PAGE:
At launch, the Lexus NX SUV will be available with a hybrid engine, that mates a 2.5-litre Atkinson cycle petrol engine to an electric motor. Total power output is 195bhp, with a combined cycle economy figure of 54.3mpg. At present, there are no immediate plans to introduce a plug-in hybrid variant of NX or of any model in the Lexus range, as Lexus Europe Vice President Alain Uyttenhoven explained.
Uyttenhoven said: “We could put additional batteries in the boot of the NX, but right now you would need to put approximately £8,000 worth of batteries in this car to give a range of let’s say, 30-50km. There is a tax-friendly environment in some countries for these sorts of vehicle, and the UK is one of them, but people attracted by these cars tend to live in cities, and then you have to ask yourself – when and where are you going to charge the battery?
“That said, if wireless charging technology develops, or if consumer demand for plug-in grows significantly and costs reduce, we could react very quickly.”
He added: “At present, Lexus Hybrid Drive is the ideal powertrain for making driving a lot cooler and relaxed, and we offer a lot of power in our cars. At the same time, if you live in London, we bet that you could spend 50% of your drive time running solely on electric.”
A hot topic of conversation between Uyttenhoven, Lexus blog, and assembled members of the motoring press at last week’s launch, was Lexus’ European sales targets, and plans for global growth.
Uyttenhoven revealed: “We plan to sell approximately 65,000 cars in Europe in 2015 – the NX will make 20,000+ of that figure. The biggest market for the car is Russia, and the second biggest is Britain. CT and IS are very important cars, and we’ll make between 10 and 12,000 of each. There are some speciality models too; in Russia we sell as many LX models (a large 4X4) as we do CT models in the UK – 5,000. In Western Europe, 98% of Lexus models sold are hybrids.”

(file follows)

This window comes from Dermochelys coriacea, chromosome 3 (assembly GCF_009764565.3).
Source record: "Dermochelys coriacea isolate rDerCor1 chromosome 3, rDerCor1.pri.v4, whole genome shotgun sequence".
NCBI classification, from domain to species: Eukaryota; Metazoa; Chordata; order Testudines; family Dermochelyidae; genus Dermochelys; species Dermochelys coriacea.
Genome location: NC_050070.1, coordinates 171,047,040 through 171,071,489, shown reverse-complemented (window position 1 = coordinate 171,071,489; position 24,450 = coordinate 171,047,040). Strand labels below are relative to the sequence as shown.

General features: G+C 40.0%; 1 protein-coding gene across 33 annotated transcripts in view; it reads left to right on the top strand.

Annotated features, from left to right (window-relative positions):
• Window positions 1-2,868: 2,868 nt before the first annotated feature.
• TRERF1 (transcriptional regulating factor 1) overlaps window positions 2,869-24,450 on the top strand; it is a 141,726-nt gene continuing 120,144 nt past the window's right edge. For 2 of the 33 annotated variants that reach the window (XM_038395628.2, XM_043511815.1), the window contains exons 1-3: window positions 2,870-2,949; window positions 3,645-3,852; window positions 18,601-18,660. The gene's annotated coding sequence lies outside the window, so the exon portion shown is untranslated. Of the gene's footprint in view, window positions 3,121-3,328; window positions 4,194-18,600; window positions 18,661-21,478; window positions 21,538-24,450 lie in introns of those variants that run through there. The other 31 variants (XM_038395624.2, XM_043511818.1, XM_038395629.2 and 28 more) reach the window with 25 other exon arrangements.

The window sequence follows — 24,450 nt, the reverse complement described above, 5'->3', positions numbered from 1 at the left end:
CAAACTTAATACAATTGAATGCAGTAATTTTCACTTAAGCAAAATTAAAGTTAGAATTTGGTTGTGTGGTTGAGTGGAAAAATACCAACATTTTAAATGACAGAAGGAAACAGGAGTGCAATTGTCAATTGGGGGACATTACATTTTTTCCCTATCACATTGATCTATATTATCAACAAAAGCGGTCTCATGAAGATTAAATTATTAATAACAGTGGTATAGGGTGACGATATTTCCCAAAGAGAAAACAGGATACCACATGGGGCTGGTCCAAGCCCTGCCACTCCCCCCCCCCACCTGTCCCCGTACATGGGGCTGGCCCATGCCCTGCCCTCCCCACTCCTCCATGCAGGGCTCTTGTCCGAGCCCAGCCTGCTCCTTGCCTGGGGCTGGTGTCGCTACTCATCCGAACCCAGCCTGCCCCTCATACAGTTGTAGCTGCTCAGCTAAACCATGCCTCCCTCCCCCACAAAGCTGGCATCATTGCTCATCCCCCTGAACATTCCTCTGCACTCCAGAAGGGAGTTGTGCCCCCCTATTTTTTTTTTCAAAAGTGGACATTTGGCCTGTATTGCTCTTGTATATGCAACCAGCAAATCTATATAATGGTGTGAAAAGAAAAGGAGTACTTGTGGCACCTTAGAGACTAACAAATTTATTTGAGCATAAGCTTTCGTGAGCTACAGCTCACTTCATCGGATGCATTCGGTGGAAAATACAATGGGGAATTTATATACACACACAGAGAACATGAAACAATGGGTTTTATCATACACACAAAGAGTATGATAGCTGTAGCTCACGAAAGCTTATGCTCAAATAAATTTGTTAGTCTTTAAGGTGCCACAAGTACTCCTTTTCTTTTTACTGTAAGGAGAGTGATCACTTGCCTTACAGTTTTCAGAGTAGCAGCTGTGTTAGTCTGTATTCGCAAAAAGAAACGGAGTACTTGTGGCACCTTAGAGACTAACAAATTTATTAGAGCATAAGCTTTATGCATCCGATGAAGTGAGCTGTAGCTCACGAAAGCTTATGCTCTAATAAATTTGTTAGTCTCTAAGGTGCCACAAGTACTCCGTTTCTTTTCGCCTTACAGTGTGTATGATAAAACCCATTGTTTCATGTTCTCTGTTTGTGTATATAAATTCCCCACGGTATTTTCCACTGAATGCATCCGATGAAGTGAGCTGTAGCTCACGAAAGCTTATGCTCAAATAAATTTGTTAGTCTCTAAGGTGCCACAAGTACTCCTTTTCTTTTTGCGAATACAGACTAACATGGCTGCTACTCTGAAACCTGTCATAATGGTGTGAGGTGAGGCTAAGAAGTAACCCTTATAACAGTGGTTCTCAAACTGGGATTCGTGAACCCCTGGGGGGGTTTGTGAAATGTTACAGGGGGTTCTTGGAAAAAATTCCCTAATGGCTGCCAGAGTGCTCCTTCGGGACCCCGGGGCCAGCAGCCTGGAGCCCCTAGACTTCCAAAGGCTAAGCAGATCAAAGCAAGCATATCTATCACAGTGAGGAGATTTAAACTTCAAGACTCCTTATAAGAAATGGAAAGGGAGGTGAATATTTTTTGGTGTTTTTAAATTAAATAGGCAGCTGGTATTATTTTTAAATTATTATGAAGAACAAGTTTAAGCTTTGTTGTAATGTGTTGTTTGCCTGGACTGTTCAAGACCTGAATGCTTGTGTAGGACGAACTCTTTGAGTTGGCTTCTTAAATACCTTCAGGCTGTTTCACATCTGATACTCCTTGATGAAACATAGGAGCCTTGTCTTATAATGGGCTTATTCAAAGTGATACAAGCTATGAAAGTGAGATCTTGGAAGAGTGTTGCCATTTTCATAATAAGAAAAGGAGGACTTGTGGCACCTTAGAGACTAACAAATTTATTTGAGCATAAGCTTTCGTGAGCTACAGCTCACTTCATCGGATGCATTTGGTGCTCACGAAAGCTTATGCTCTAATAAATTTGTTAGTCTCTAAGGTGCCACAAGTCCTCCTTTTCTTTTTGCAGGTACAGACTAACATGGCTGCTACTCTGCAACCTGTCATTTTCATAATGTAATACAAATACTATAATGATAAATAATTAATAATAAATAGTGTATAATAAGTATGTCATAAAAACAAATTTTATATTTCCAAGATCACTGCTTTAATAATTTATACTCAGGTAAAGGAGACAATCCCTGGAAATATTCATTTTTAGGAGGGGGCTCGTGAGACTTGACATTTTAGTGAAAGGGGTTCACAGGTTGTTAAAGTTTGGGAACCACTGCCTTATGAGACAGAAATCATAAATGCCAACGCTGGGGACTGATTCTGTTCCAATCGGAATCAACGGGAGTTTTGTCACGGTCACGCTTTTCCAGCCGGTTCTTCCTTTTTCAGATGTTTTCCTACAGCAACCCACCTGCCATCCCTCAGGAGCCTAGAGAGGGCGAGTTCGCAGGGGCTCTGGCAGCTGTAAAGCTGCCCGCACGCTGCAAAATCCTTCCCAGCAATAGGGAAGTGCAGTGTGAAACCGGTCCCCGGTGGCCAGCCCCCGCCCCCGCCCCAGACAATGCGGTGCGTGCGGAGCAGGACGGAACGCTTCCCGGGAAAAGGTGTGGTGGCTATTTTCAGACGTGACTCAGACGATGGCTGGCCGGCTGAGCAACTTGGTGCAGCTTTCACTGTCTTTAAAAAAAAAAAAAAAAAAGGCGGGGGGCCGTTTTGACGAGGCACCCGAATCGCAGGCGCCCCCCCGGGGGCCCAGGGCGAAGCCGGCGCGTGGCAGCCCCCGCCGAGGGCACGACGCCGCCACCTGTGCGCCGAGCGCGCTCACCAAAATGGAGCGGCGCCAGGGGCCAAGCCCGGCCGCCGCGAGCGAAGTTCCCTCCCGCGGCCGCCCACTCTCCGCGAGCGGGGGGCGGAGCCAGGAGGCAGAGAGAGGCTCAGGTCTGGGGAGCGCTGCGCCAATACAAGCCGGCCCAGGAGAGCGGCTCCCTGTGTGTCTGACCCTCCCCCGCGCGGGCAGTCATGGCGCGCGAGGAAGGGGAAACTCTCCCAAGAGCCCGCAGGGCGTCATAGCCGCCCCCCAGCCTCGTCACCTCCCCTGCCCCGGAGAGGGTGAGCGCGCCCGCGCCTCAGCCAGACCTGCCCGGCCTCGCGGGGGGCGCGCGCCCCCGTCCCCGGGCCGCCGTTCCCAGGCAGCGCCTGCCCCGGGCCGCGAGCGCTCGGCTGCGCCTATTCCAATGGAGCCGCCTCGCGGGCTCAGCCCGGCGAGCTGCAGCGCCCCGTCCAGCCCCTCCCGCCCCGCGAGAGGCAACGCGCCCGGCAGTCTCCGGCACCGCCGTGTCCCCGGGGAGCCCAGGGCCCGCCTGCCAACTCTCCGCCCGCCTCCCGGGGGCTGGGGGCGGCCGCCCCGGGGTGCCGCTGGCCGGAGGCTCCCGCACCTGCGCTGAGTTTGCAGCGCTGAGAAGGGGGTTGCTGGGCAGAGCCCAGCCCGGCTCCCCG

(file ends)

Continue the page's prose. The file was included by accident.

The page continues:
To outline global growth plans, Uyttenhoven looked to the past, and explained how Lexus’ roots in the US have come to define its division of sales. He also pointed to the vast array of markets that Lexus now operates in and shared with us, plans for dominance in emerging market China.
He said: “If we look at the history of Lexus, it started in 1989 with the launch of the LS 400, it was a big car and was extremely successful, then for the next 10 years, Lexus remained predominantly an American brand – it was not even sold in Japan. We now sell Lexus in 80 markets – 500,000 vehicles worldwide, of which 250,000 are US-based. Between now and 2020, I think you will see the US market continue to grow, but the catch-up from the other markets will be far more pronounced – China will become a big market for us as their vehicle tastes are similar to Europeans.”
What do you think of the new NX? Are you as won over as we are about hybrid? Are you an RX owner and thinking of downsizing to NX? Or are you considering your first Lexus? Leave a comment below, we love hearing your thoughts.
In the meantime, further information about the NX is available here. You can explore our range here, and if you would like to arrange a test drive, leave a comment below stating your model(s) of interest, and we’ll be in touch shortly.